Private Online Data
Google ‘Data Sellers in India’, and you get paid Ads selling you High Networth individuals data, Car owners data, Doctors data, Students data, and of course the data of the employees of big organizations. Most databases come with lakhs of records while data records of mobile users range in crores. They promise to be sorted on various parameters like pin code, salary, etc. Price for simple data is as low as Rs 3000-8000. Additional information like my WhatsApp Activity, DND status comes with an extra fee.
I checked a few of these websites. All they have is a phone number or a contact form. They manage their own anonymity quite well. I clicked through their pages to see if any of them mentions their sources of data or claims legally sourced data. I could find none in the top Google results. Google is making money from these Ads and has obviously missed the check on the legal or ethical status of the businesses they advertise.
Marketing – Private Online Data
No wonder, I get a call every afternoon from random call centers of various banks or insurance companies on my DND registered numbers. Every time I ask them where they got my number from, the answer is – we have sources that we cannot disclose. I wondered if legal organizations can get away with these answers. Well, these are all outsourced contractors who can be disowned at any moment.
I assume my internet usage patterns are still to make it to the mass market. It is probably available in the deep alleys of the darknet for a much higher price, assuring the anonymity of the buyers and sellers as they disrobe my anonymity.
Spyware – Private Online Data
Next, I googled for Spyware for mobile phones. Thankfully I landed on many legal apps that claim parental controls software. Along with it came the stories where spyware has been used to track the digital activity of partners and competitors. Apps for as low as one dollar a day promise you complete anonymity as the data from the tracked mobile is shared with you every 5 minutes. It seems there is no legal framework to stop these apps from transmitting all activities on my phone to a third party, including my voice calls or anything that my phone can hear.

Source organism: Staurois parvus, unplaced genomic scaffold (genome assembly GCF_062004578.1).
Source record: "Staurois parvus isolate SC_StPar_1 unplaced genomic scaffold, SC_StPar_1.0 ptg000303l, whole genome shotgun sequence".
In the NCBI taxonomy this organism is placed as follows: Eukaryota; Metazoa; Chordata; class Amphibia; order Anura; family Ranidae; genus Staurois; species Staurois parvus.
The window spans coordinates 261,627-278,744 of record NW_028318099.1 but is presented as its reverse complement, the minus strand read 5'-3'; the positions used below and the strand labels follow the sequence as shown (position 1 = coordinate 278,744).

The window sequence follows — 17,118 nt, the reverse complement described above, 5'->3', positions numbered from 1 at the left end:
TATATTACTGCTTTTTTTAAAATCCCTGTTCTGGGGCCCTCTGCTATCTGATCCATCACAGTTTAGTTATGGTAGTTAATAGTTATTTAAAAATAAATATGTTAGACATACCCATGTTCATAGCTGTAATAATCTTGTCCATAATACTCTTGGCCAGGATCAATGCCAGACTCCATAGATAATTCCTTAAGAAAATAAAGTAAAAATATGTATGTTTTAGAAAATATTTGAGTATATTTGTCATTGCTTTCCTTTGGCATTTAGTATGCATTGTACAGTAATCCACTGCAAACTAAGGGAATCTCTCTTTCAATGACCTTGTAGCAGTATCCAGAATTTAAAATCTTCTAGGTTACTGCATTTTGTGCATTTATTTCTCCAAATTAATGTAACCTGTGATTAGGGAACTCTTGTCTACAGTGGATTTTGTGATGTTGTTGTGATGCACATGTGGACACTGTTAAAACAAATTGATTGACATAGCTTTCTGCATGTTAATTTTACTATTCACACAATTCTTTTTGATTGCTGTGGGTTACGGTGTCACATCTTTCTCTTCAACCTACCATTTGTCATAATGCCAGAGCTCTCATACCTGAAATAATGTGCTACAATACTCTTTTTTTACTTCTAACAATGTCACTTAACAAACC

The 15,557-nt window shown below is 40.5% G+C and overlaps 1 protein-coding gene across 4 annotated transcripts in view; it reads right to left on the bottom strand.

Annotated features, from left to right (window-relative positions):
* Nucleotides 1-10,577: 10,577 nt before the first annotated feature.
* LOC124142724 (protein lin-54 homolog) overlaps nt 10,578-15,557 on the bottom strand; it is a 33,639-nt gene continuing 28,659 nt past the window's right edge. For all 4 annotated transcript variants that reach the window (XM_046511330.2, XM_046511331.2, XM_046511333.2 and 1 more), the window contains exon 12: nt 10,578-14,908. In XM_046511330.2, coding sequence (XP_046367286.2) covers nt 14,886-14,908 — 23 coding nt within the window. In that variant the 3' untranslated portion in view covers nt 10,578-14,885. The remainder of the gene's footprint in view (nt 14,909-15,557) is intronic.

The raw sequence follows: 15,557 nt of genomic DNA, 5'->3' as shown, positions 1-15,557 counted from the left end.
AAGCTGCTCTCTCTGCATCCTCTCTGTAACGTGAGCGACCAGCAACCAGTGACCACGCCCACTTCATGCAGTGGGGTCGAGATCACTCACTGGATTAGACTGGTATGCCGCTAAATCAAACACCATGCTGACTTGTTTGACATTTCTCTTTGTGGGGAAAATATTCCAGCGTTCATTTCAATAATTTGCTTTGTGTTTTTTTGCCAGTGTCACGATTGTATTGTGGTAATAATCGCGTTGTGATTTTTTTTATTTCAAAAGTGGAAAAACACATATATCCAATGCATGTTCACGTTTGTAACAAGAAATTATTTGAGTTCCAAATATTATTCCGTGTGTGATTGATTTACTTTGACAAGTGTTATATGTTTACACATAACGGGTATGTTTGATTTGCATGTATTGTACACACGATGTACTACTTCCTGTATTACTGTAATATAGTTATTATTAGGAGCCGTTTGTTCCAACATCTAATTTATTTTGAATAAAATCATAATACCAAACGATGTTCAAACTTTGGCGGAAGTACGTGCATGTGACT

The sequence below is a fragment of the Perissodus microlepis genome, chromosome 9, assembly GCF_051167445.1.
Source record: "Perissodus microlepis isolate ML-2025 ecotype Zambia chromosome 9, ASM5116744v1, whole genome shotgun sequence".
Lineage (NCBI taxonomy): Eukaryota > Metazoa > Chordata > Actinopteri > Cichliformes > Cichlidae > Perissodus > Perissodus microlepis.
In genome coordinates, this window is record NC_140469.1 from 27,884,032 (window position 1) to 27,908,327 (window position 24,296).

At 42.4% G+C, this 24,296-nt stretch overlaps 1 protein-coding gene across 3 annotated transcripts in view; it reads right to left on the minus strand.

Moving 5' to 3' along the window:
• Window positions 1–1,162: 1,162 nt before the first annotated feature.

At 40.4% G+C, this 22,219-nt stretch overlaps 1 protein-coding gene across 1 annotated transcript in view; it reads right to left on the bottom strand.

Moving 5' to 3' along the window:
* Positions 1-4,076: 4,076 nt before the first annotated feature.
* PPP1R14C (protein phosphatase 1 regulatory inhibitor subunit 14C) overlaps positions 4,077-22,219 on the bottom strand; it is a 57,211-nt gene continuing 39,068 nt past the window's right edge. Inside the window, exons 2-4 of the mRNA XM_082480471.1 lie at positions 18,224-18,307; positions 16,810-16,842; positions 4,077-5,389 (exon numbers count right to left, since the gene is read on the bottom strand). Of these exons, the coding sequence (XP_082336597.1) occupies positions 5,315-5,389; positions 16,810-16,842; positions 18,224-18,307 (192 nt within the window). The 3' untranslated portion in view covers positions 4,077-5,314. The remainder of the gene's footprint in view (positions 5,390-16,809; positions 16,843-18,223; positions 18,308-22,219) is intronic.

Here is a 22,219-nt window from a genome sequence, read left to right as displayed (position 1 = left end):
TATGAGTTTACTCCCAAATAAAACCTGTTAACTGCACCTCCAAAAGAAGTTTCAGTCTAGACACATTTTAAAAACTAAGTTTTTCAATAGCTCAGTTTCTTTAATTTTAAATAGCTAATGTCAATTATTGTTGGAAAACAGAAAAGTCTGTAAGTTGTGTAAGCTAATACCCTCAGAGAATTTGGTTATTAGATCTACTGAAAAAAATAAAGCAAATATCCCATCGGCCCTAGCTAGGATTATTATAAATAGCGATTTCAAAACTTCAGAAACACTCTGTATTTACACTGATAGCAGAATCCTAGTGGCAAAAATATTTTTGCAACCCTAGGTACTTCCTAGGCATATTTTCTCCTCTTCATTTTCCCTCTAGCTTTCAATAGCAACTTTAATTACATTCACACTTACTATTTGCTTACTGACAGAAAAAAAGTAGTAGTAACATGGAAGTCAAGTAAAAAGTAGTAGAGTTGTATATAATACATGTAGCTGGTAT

Sources of most of these data would trackback to our consents given by default to various social media or mobile apps. When do we have the time, inclination, or legal know-how to understand the fine print that silently takes our consent to use data when the eyes are fixated on freebies? Security breaches leading to data leaks have been reported by many major companies including social media platforms. Insiders handling large data in places like retail stores, banks, and e-commerce platforms are obviously involved in the chain somewhere.
It goes without saying that regulators need to be more vigilant and pro-active. Before that, they need to be better informed about technology curves and their potential repercussions. They are the reason why WhatsApp does not share European region data with Facebook. While in India permission to your data with its parent company is the necessary condition to use. Having said that, we must remember this will always be a cat and mouse chase story between lawmakers and manipulators. Once a regulation restricts, other loopholes or more advanced technologies will show up. The cycle will go on.
Ironically, a lot of unsolicited emails in my mailbox land up from various ministries of the Government of India. Where is Government or its appointed agencies sourcing my data from? If the answer is data that I voluntarily shared for things like Aadhar, I still did not give them permission to intrude my mailbox. Is it not the indicator of lack of knowledge among the very people who have the power to make and implement laws?
Benefits & Risks
The ease of connecting, negotiating, approving, and closing deals on WhatsApp has killed email culture to a large extent. I hope this sudden focus on privacy norms would bring some mindfulness into our communications.
It’s time we critically look at our own over-communication. Do we really need to exchange so many images and unverified forwards? We rarely object or restrict people in our networks, whose only role is to forward everything they receive. Can we smartly and intelligently use the tools available to us for free? Or be ready to pay for them and our privacy?
Think about it next time you mindlessly forward that witty message.
Edited for this online publication.